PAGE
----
Student loans, which are not dischargeable in bankruptcy in nearly all cases, contribute tremendously to personal debt. This debt is spread among both young and old Americans who have attended institutions of higher education. By some measures, however, the default rate on newer student loans is on the decrease.
The New York Times reported on September 24, 2014 that default rates have fallen for student loans in their third year from 2012 to 2013. In 2012, the figure was 14.7% and in 2013 that figure was 13.7%. The figures are different for different types of schools.
- Three-year default rates for private schools were 7.2%.
- Three-year default rates for public schools were 12.9%.
- Three-year default rates for for-profit schools were 19.1%.
To ensure schools are preparing students for the job market so that they can pay back their student loans, schools where students have a default rate of 30% or greater for at least three years cannot receive federal funds for student aid and loans. If the schoolsâ€™ default rate is at least 40% for one or more years, then that school will also loose federal funds for the same purposes. This is to try to keep students out of debt that they will not likely be able to pay off. As a result of these measures, 21 schools will be cut off from federal funding. Twenty of those schools are for-profit schools, mostly trade schools.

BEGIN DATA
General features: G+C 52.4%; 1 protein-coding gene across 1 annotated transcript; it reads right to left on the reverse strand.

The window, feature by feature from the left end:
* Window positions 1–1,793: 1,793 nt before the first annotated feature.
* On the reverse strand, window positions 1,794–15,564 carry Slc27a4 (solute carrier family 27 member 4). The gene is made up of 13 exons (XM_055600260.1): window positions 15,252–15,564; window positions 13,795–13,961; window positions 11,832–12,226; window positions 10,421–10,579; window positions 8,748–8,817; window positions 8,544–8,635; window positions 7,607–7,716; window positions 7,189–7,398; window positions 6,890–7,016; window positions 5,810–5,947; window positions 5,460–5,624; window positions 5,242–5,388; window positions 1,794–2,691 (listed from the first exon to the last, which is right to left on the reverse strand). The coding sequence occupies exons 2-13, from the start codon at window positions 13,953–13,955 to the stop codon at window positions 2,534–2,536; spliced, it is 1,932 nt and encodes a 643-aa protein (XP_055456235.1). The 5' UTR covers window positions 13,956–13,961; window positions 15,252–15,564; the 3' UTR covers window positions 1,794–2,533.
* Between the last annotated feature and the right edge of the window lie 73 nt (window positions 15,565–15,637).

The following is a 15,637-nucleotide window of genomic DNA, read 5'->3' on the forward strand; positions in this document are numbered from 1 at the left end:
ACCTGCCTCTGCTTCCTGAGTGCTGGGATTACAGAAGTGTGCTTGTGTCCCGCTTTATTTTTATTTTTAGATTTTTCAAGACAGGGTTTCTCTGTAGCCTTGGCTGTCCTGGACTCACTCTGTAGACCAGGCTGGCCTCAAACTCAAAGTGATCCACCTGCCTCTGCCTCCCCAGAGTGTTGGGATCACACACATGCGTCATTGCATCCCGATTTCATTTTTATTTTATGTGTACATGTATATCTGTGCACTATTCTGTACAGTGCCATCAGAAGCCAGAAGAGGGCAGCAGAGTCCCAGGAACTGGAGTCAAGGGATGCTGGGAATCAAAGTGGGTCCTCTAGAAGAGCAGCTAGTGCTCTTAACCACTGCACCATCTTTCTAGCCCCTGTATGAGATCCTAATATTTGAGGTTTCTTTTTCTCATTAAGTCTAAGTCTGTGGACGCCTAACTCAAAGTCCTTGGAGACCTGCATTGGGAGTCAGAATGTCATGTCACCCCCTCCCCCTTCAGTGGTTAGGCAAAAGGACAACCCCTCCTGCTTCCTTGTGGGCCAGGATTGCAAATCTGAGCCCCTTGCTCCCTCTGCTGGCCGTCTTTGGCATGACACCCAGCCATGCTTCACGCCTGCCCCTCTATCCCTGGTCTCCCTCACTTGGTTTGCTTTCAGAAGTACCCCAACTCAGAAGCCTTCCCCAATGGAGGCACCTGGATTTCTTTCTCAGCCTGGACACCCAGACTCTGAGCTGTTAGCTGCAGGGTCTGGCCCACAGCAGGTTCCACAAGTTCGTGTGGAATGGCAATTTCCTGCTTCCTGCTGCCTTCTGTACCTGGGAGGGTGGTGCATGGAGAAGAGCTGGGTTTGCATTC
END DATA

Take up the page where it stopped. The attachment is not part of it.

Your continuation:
There have been changes in how these default figures have been calculated. In previous years, before 2012, the government looked at two-year figures. This was problematic because to be in default; you must not have repaid your loan for nearly a year. Therefore, schools could manipulate the figures by encouraging students to place their loan in deferment until after that two-year period instead of defaulting. Some say that student loans are the countryâ€™s next great debt crisis, similar to the home mortgage crisis of a few years ago.
If you have questions about loans or mortgages, or if you are considering filing for bankruptcy, then you should speak to a qualified attorney. Jayson Lutzky has over 31 years of legal experience in New York State and has helped many highly satisfied clients file for personal bankruptcy. He offers free in-office consultations. To set up a confidential, no-obligation appointment, call 718-514-6619 or visit Mr. Lutzkyâ€™s website, www.MyNewYorkCityLawyer.com to learn more about bankruptcy.